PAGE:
Coming in the wake of post-Soviet Russia’s apparent retreat from press freedom, Medvedev’s move has elicited angry letters of protest from scholarly associations from around the world, including the American Historical Association (AHA) and the Association for Slavic, East European, and Eurasian Studies (ASEEES). It has been even more sharply criticized by bloggers, who have suggested that “the true goal of this operation” is “tapping into Russian nationalism, not actually promoting historical truth.”

Despite the controversy, and the selective nature of all government publications, the question remains: is “A People’s Feat” still a useful resource for students of World War II? Or is it so tainted by the regime’s ideological agenda as to make it virtually worthless? Perhaps only those who actually use the online database for research and teaching will be able to answer this question with any degree of certainty. So if you have used this resource, we’d like to hear your opinion.

Dead Souls

Can librarians crack jokes about the “death of libraries” and still be taken seriously in the age of digitization and globalization? I believe that the answer is Yes. Especially if we approach the so-called crisis in the humanities with the same dark sense of humor as Monty Python and Nikolai Gogol.

“Bring out your dead!”

To me the generalized anxiety that humanists and librarians sometimes exhibit when talking about the future of their professions cannot help but recall the opening words of the Ukrainian national anthem, Shche ne vmerla Ukraina (“Ukraine has not perished…”): a patriotic hymn that for over 2 centuries has expressed the mixture of hope and desperation felt by Ukrainian nationalists in their struggle for independence from Russia.

To most people, on the other hand, the title for the Duke University Libraries’ Digital Humanities blog immediately brings to mind the famous “Bring out your dead!” scene from the film Monty Python and the Holy Grail (1975).

Slavophiles and Python fans, however, actually share an elective affinity that goes beyond an appreciation for gallows humor. For as the following TMC movie clip suggests, one of the sources of inspiration for Monty Python’s “Bring out your dead!” skit was a scene from a little-known Hollywood epic called Taras Bulba (1962), starring Yul Brynner as the eponymous Ukrainian Cossack leader and Tony Curtis as his rebellious son, Andrei.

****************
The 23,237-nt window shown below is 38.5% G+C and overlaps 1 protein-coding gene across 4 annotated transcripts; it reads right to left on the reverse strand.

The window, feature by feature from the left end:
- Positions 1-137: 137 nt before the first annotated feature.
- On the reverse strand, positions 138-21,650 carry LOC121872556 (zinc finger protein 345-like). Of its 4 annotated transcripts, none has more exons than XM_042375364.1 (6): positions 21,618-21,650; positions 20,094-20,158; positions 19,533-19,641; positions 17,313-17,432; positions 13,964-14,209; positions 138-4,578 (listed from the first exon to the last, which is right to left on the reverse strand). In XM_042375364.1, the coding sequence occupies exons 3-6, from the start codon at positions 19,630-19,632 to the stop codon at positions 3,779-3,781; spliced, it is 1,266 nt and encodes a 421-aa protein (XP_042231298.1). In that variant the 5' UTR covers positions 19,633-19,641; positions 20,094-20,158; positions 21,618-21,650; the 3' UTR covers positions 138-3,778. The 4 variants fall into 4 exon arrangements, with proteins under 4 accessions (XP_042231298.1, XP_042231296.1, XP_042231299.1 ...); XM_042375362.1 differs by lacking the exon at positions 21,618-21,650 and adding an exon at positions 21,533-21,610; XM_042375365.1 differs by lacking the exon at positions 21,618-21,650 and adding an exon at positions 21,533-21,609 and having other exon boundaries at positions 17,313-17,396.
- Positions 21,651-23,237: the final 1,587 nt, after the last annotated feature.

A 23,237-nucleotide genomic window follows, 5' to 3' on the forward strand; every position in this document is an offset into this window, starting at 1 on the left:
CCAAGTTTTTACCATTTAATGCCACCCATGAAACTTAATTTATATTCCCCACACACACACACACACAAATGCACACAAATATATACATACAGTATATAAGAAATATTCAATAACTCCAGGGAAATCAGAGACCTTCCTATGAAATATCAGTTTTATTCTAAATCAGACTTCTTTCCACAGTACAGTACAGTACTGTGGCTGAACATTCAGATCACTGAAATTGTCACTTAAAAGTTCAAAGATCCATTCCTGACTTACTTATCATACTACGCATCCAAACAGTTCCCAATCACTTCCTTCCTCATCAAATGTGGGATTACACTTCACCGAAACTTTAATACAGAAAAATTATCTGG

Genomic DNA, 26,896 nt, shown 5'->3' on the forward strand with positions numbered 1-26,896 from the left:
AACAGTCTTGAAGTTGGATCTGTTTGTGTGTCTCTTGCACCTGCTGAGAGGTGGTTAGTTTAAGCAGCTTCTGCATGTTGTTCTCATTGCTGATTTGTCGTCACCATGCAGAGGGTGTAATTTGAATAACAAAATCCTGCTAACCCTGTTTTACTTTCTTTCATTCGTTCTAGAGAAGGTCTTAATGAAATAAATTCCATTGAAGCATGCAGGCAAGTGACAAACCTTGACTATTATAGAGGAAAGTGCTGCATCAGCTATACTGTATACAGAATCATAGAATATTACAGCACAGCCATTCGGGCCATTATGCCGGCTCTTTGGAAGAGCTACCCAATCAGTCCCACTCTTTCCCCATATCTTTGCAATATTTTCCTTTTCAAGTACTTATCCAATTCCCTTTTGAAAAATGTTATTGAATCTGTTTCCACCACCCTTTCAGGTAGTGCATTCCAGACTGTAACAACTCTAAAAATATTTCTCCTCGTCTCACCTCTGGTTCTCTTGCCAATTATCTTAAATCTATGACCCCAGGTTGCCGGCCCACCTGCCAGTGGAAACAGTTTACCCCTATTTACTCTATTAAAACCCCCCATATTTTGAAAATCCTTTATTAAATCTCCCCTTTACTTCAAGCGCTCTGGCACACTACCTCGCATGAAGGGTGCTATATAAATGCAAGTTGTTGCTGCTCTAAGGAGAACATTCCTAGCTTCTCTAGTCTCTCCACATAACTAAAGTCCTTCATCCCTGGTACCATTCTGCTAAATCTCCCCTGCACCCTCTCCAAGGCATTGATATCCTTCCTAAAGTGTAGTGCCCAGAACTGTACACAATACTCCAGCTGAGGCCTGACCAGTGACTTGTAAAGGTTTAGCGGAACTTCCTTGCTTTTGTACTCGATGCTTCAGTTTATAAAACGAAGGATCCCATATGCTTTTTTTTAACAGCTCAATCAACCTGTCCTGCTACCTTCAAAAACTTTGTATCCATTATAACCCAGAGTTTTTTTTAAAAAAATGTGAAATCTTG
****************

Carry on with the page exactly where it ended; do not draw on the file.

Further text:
This Hollywood movie was, in turn, adapted from a historical novella of the same name by Nikolai Gogol (Mykola Hohol’-Ianovs’kyi, 1809-1852), the Ukrainian-born, Russian short story writer, novelist, playwright and essayist, who is best known for the comic masterpiece Dead Souls.

Gogol vs. Google?

How exactly is Monty Python’s brilliant spoof of Arthurian romance and Hollywood epics related to the national strivings of a Russified, 19th-century, Ukrainian intellectual burdened by memories of an imagined heroic past and doubts about a utopian future? And what does this have to do with Duke Libraries’ Digital Humanities blog? Can it be as simple as the fact that the humanities, like Ukraine, are not yet dead? And that like Dead Souls or Taras Bul’ba, they might yet inform the production and dissemination of knowledge, identity, and humor in whatever medium it might be created?

I have no answers to these weighty questions. What I do know is that there is now a blog, supposedly based somewhere in Norway, “a land rich in fjords,” whose sole purpose is to create a Ukrainian-language translation of all 45 episodes of Monty Python’s Flying Circus. Ще не вымерли літаючі циркачі Монті Пайтон!